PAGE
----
The future of over 19 lakh people in Assam has been rendered uncertain with the publication of the final National Register of Citizens on August 31. This fraught bureaucratic exercise has ironically delegitimised political rights of individuals by invoking the discourse on citizenship. The NRC has a dual purpose: the purported aim is to identify Indian citizens, and to detect illegal migrants and hence, define non-citizens in a border state.
The NRC is a legacy of Assamese subnationalism: the sons-of-the soil movement of the late 1970s, galvanised to determine the “rightful” claimants to land, natural resources and cultural capital. The resultant Assam Accord of 1985 sought to detect foreigners who had come to the state on or after March 24,1971, to have their names deleted from electoral rolls and deported in accordance with law.
Official rhetoric notwithstanding, deporting so-called ‘illegal immigrants’ would require an agreement with Bangladesh. But this does not exist at the moment and is highly unlikely to materialise in the future. Since India cannot offer documentary proof to establish the nationality of these individuals, Bangladesh has no reason to accept anyone who is deported after the NRC exercise. Given this political reality, why is the Bharatiya Janata Party so shrill about detecting and deporting illegal immigrants?
The answer, perhaps, is in the third D – deleting the names of such individuals from the electoral rolls. The anti-foreigners movement between 1979-’85 in Assam was triggered by allegations that the names of thousands of illegal immigrants had been found in the electoral lists for one parliamentary constituency. Hence, the NRC seeks to create the non-citizen by primarily stripping alleged aliens of their voting rights.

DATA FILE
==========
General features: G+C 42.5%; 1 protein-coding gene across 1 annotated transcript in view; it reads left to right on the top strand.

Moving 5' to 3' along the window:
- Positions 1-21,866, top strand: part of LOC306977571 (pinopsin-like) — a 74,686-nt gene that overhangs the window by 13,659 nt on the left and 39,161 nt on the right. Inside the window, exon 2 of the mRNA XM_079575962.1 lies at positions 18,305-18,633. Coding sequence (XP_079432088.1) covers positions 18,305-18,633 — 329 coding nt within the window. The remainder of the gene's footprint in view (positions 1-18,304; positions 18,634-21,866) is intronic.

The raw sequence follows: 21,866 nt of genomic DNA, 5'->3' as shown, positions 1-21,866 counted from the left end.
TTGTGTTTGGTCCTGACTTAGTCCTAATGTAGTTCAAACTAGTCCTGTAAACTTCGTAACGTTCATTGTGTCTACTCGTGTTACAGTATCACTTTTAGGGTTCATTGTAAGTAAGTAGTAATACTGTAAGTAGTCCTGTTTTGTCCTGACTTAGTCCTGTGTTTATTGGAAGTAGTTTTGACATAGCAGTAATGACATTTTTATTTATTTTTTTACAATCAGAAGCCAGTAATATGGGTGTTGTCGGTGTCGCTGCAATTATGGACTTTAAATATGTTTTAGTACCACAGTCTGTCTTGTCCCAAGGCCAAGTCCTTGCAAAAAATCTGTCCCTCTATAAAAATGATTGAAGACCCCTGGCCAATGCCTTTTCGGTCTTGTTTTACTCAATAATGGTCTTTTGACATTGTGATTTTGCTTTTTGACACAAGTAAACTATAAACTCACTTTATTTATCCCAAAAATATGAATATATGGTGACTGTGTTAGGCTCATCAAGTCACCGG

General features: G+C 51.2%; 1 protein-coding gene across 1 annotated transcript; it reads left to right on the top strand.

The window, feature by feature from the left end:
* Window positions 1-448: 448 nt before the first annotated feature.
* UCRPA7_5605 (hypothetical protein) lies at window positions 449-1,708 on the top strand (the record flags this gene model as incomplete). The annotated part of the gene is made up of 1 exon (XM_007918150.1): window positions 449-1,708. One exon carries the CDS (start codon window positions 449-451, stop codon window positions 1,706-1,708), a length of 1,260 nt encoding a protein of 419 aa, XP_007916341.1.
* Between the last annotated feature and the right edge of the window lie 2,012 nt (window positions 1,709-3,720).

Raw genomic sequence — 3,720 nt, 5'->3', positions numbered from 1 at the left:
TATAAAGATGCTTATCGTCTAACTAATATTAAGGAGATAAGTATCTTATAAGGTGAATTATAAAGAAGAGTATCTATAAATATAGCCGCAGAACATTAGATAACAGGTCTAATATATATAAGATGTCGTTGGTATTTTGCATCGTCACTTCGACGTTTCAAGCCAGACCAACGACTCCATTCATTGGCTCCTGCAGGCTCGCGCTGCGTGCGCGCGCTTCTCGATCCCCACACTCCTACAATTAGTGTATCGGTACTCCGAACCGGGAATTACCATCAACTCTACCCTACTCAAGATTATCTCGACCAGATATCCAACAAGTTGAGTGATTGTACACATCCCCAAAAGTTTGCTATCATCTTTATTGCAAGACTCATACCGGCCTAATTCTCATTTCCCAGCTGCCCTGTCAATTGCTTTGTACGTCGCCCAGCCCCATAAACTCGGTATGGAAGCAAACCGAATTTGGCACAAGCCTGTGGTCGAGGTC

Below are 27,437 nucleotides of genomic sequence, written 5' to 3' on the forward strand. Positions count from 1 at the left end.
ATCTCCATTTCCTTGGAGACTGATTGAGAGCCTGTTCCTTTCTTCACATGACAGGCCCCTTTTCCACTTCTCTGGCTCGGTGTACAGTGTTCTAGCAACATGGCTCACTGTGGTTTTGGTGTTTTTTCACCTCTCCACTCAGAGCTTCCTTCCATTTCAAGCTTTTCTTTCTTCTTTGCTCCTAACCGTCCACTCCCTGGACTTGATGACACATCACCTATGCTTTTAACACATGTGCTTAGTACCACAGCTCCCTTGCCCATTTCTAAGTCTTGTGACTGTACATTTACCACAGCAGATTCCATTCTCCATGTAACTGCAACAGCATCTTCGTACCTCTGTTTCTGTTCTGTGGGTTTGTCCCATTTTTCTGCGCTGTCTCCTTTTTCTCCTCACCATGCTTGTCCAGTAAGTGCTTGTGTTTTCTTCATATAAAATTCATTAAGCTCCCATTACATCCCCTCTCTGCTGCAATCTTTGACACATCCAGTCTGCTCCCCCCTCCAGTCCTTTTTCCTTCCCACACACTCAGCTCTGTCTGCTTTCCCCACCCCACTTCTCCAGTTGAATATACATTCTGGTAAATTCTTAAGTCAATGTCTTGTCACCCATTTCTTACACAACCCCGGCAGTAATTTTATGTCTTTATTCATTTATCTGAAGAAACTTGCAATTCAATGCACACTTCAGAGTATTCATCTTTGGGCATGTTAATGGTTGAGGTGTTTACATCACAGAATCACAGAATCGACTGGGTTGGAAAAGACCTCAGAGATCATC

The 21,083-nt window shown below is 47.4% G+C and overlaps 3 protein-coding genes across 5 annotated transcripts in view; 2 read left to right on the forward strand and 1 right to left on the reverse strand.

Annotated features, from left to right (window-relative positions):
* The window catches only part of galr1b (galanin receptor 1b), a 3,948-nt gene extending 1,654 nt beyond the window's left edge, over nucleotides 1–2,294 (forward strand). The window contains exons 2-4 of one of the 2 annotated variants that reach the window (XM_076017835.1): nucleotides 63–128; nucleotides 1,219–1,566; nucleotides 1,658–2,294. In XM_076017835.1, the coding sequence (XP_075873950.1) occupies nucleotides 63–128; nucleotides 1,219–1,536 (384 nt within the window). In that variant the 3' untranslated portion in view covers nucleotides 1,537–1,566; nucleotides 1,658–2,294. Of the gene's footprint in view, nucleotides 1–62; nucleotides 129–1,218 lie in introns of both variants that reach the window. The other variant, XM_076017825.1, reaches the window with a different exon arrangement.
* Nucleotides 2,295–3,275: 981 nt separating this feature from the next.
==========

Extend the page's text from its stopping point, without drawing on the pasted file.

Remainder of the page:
Disenfranchisement is already a reality in Assam in the form of the “D” voter or doubtful voter category. These are individuals who are standing trial in foreigners tribunals or who have been declared foreigners by the tribunals. They are not allowed to vote and have not been included in the NRC.
But not all suspected foreigners are equal in the eyes of the ruling Bharatiya Janata Party, even though both Bengali Hindus and Muslims have been at the receiving end of this process. In the party’s view, Bengali Hindus are refugees fleeing persecution in Bangladesh and must be accommodated in India, while the Bengali Muslim are “infiltrators” and “termites” that need to be expelled. Already, this formulation has helped the party consolidate Hindu votes across India. Its electoral project would be further aided by the disenfranchisement of Bengali Muslims in Assam.
For this, however, the NRC is not enough. Anecdotal evidence suggests a large number of people of Bengali origin – both Hindu and Muslim – have been excluded from the final NRC. In fact, stung by the exclusion of Bengali Hindus, BJP has criticised the final NRC.
To create a distinction between Hindus and Muslims left out of the NRC, the BJP government at the Centre wants to amend India’s citizenship law, which would enable citizenship for Hindu migrants while discriminating against Muslims.
Human rights in a world of nation states